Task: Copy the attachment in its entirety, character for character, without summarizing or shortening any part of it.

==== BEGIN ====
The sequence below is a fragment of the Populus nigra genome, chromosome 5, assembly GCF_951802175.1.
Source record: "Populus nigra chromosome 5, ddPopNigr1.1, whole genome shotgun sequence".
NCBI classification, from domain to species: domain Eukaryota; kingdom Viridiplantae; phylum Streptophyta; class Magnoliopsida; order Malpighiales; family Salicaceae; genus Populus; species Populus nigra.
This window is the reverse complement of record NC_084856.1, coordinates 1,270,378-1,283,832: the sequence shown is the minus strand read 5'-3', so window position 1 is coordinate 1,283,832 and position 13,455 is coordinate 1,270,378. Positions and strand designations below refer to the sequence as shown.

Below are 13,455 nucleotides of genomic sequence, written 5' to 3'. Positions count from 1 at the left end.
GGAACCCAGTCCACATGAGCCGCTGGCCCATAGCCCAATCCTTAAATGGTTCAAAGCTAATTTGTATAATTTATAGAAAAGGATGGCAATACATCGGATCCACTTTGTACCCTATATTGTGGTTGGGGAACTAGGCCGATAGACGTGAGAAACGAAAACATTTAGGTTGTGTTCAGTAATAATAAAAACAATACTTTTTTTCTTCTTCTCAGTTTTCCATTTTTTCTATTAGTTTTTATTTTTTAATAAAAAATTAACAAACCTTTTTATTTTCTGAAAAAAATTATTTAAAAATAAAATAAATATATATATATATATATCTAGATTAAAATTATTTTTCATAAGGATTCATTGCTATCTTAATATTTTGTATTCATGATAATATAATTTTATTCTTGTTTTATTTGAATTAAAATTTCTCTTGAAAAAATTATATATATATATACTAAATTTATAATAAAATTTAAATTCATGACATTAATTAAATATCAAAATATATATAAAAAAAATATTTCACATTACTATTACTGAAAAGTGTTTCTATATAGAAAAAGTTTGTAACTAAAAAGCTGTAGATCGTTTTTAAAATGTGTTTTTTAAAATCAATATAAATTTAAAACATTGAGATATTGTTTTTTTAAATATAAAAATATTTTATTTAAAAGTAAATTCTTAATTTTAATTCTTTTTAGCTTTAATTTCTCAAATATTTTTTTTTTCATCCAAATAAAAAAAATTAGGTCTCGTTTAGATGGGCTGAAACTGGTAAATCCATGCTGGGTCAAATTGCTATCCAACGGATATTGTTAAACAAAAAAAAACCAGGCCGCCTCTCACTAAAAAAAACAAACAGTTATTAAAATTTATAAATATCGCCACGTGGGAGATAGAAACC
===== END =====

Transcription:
The sequence below is a fragment of the Populus nigra genome, chromosome 5, assembly GCF_951802175.1.
Source record: "Populus nigra chromosome 5, ddPopNigr1.1, whole genome shotgun sequence".
NCBI classification, from domain to species: domain Eukaryota; kingdom Viridiplantae; phylum Streptophyta; class Magnoliopsida; order Malpighiales; family Salicaceae; genus Populus; species Populus nigra.
This window is the reverse complement of record NC_084856.1, coordinates 1,270,378-1,283,832: the sequence shown is the minus strand read 5'-3', so window position 1 is coordinate 1,283,832 and position 13,455 is coordinate 1,270,378. Positions and strand designations below refer to the sequence as shown.

Below are 13,455 nucleotides of genomic sequence, written 5' to 3'. Positions count from 1 at the left end.
GGAACCCAGTCCACATGAGCCGCTGGCCCATAGCCCAATCCTTAAATGGTTCAAAGCTAATTTGTATAATTTATAGAAAAGGATGGCAATACATCGGATCCACTTTGTACCCTATATTGTGGTTGGGGAACTAGGCCGATAGACGTGAGAAACGAAAACATTTAGGTTGTGTTCAGTAATAATAAAAACAATACTTTTTTTCTTCTTCTCAGTTTTCCATTTTTTCTATTAGTTTTTATTTTTTAATAAAAAATTAACAAACCTTTTTATTTTCTGAAAAAAATTATTTAAAAATAAAATAAATATATATATATATATATCTAGATTAAAATTATTTTTCATAAGGATTCATTGCTATCTTAATATTTTGTATTCATGATAATATAATTTTATTCTTGTTTTATTTGAATTAAAATTTCTCTTGAAAAAATTATATATATATATACTAAATTTATAATAAAATTTAAATTCATGACATTAATTAAATATCAAAATATATATAAAAAAAATATTTCACATTACTATTACTGAAAAGTGTTTCTATATAGAAAAAGTTTGTAACTAAAAAGCTGTAGATCGTTTTTAAAATGTGTTTTTTAAAATCAATATAAATTTAAAACATTGAGATATTGTTTTTTTAAATATAAAAATATTTTATTTAAAAGTAAATTCTTAATTTTAATTCTTTTTAGCTTTAATTTCTCAAATATTTTTTTTTTCATCCAAATAAAAAAAATTAGGTCTCGTTTAGATGGGCTGAAACTGGTAAATCCATGCTGGGTCAAATTGCTATCCAACGGATATTGTTAAACAAAAAAAAACCAGGCCGCCTCTCACTAAAAAAAACAAACAGTTATTAAAATTTATAAATATCGCCACGTGGGAGATAGAAACC